When David Rosner was a kid, he'd go into his grandfather's garage and mix up cans of paint.
"I can still remember just sticking a stick in to mix it up and hitting halfway down a solid mass of hard stuff," said Rosner. "That was lead."
Today, Rosner is a professor of public health at Columbia University and the co-author of Lead Wars: The Politics of Science and the Fate of America's Children. He's well aware of the danger contained in that can of paint.
Exposure to lead, through dust and chipping paint, can cause permanent developmental delays in children under the age of six.
"It became apparent in the 1970s, children who had lead in their blood did substantially worse on various kinds of neurological tests, IQ tests, behavioral tests and also worse in school," said Rosner.
Based on that evidence, lead was banned as an ingredient in paint in 1978. Seventy percent of Pennsylvania's current housing stock was built before then, meaning there are a lot of homes with lead paint on the walls.
If that paint is covered over with non-lead paint and maintained diligently, you can safely live in a home with lead on the walls. The issue comes when there's chipping or peeling paint, or dust from renovation work. An adult can inhale some lead dust without consequences, but children under the age of six, and their developing brains, are at much higher risk.
"What we've created is this time bomb," says Rosner. "Anytime there is a leak, or the paint starts to peel, or you hammer a nail into the wall and dust is created, you can poison a child."
Cases of lead poisoning have declined statewide for many years. But in 2014, there were still more than 13,000 children with elevated blood lead levels, according to the Department of Health. The Department of Health received test results from 14 percent of children in the state.
We've had 40 years to remove or permanently encapsulate all of that lead paint. But that hasn't happened.
For Vicky Kistler, the director of the Allentown bureau of health, it's a matter of funding. Many homeowners can't afford remediation, which can cost thousands of dollars.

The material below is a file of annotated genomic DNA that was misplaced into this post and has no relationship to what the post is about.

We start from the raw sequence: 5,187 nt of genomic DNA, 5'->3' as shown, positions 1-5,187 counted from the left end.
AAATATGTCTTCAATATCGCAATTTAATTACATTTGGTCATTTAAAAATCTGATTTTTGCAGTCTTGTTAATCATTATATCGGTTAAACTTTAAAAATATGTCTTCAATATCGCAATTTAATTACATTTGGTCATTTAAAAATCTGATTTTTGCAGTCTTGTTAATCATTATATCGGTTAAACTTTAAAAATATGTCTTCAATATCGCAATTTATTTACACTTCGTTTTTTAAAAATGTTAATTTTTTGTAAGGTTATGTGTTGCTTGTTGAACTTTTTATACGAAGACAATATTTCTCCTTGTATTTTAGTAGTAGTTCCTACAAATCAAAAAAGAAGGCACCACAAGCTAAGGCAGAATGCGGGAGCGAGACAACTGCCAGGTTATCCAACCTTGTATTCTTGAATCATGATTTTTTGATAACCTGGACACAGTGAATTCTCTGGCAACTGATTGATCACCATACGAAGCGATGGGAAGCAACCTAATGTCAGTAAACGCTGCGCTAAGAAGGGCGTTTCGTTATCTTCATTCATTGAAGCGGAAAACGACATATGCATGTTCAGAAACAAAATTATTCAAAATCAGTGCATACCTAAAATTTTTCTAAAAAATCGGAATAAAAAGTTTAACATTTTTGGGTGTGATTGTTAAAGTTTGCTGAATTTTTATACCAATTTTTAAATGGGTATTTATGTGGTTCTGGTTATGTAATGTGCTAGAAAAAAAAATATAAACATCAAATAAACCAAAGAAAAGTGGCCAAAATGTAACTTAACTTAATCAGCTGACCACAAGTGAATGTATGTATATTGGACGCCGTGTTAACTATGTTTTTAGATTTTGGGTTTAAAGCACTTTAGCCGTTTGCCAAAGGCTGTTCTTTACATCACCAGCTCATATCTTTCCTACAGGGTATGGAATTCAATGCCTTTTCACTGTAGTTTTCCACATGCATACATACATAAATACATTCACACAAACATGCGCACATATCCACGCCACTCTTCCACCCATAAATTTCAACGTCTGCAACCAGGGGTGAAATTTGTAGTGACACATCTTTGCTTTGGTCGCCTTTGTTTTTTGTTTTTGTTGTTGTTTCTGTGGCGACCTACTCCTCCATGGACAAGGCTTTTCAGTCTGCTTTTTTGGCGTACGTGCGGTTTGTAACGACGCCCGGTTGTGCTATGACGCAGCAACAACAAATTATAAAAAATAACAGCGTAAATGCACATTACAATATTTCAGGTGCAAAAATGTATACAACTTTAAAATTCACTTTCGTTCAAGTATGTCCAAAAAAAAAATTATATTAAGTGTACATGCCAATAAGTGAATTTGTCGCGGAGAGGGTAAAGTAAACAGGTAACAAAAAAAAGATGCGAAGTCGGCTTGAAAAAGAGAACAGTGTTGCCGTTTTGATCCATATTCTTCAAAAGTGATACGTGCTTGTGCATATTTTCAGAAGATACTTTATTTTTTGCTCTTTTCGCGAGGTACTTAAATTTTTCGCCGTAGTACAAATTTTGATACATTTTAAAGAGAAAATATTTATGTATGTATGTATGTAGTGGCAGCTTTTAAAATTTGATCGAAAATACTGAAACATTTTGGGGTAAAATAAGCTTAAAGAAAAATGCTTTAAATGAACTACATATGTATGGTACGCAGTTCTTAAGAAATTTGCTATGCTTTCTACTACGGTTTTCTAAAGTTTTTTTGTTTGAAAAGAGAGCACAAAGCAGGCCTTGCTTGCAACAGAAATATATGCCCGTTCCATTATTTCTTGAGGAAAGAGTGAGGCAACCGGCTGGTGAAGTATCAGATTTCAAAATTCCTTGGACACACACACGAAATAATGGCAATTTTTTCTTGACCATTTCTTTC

"We've had landlords shutter up the building. The lead abatement could actually be more costly than the value of the property," said Kistler. "We've had homeowners sell their home. They can't do the abatement and then they have to disclose it has lead, so it would be difficult to resell."
Over the years, Pennsylvania has helped finance remediation through a hodgepodge of federal grants. But that money has recently dried up.
The EPA stopped providing Lead Poisoning Prevention grants in 2010. HUD did not renew a grant the state had received, and distributed to four cities and a county, since 2000. And when Pennsylvania decided to apply to the CDC on behalf of local health departments, which historically had applied directly, they failed to win the grant.
Individual cities across the state still receive funding, particularly from HUD.
The state now puts $2 million a year towards help with lead hazards, according to state Health Secretary Karen Murphy.
"We have a hotline people are able to call in and we provide electronic materials or counseling," said Murphy. "We also have community health nurses. When they get the reported elevated lead levels, they begin case management with children. It's also really to educate people on how the elevated lead levels occur."
Right now, state funding focuses on education, rather than remediation. So unless a child's lead levels are extreme, local health departments offer interim solutions.
"We actually deliver them cleaning supplies," said Kistler. "We tell the parent to wash the child's hands more frequently, wash the toys, keep the floors and windowsills clean. We work with that family and the pediatrician to try to implement that plan of action, and then retest and see if the levels go down."
That can work. But it also means that lead paint remains on the walls until the next family moves in and starts the process all over again. It's not surprising that we've gone 40 years and still have cases of lead poisoning across the state.
"There isn't enough money in the world to remove all the lead we have in our communities," says Kistler.
Where's the industry?
Rosner says society has been paying this bill for 40 years.
"If the state is setting up programs, if cities are setting up programs, if the federal government has programs, if children are paying the price, if schools are being forced to get Special Ed teachers, everyone is paying for the cost of what the industry did, except the industry itself," he said.
But that could be changing: Rosner has testified in lawsuits against lead paint companies — now, just paint companies — like Dutch Boy, Conagra and Sherwin-Williams. In 2008, a judge ruled they had to give Rhode Island $4 billion worth of lead remediation funding. That decision was struck down in appeal.
But in 2013, another case was won: a group of California cities were awarded $1.1 billion for the same purpose. The paint companies appealed that decision as well, and it's still in court. If the industry ends up paying, that could set a precedent for other states to try the same.
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